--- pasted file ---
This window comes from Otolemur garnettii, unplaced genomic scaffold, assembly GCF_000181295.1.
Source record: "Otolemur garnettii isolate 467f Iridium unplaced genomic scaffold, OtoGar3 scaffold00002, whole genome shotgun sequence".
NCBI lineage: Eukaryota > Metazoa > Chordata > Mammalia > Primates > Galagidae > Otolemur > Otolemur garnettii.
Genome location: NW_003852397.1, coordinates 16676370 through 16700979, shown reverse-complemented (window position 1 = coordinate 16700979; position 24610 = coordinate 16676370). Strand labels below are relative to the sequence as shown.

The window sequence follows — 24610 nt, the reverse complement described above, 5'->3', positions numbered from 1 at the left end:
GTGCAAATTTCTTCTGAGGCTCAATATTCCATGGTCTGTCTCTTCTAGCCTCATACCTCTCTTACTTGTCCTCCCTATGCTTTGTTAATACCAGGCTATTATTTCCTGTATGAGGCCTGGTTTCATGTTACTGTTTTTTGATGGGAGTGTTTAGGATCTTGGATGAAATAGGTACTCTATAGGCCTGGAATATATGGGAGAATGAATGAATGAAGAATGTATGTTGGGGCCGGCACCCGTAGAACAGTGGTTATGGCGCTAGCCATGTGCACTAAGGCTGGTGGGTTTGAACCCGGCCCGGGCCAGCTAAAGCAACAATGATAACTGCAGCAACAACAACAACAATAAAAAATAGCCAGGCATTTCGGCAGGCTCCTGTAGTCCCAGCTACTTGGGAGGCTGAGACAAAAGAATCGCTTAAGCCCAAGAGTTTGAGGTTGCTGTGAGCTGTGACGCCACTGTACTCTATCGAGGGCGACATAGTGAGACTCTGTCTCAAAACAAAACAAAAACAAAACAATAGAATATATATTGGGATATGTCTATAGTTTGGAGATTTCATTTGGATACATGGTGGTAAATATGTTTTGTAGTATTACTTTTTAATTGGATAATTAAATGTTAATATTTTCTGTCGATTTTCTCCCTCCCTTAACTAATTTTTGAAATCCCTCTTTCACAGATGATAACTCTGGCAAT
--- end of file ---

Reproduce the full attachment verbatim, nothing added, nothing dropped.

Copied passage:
This window comes from Otolemur garnettii, unplaced genomic scaffold, assembly GCF_000181295.1.
Source record: "Otolemur garnettii isolate 467f Iridium unplaced genomic scaffold, OtoGar3 scaffold00002, whole genome shotgun sequence".
NCBI lineage: Eukaryota > Metazoa > Chordata > Mammalia > Primates > Galagidae > Otolemur > Otolemur garnettii.
Genome location: NW_003852397.1, coordinates 16676370 through 16700979, shown reverse-complemented (window position 1 = coordinate 16700979; position 24610 = coordinate 16676370). Strand labels below are relative to the sequence as shown.

The window sequence follows — 24610 nt, the reverse complement described above, 5'->3', positions numbered from 1 at the left end:
GTGCAAATTTCTTCTGAGGCTCAATATTCCATGGTCTGTCTCTTCTAGCCTCATACCTCTCTTACTTGTCCTCCCTATGCTTTGTTAATACCAGGCTATTATTTCCTGTATGAGGCCTGGTTTCATGTTACTGTTTTTTGATGGGAGTGTTTAGGATCTTGGATGAAATAGGTACTCTATAGGCCTGGAATATATGGGAGAATGAATGAATGAAGAATGTATGTTGGGGCCGGCACCCGTAGAACAGTGGTTATGGCGCTAGCCATGTGCACTAAGGCTGGTGGGTTTGAACCCGGCCCGGGCCAGCTAAAGCAACAATGATAACTGCAGCAACAACAACAACAATAAAAAATAGCCAGGCATTTCGGCAGGCTCCTGTAGTCCCAGCTACTTGGGAGGCTGAGACAAAAGAATCGCTTAAGCCCAAGAGTTTGAGGTTGCTGTGAGCTGTGACGCCACTGTACTCTATCGAGGGCGACATAGTGAGACTCTGTCTCAAAACAAAACAAAAACAAAACAATAGAATATATATTGGGATATGTCTATAGTTTGGAGATTTCATTTGGATACATGGTGGTAAATATGTTTTGTAGTATTACTTTTTAATTGGATAATTAAATGTTAATATTTTCTGTCGATTTTCTCCCTCCCTTAACTAATTTTTGAAATCCCTCTTTCACAGATGATAACTCTGGCAAT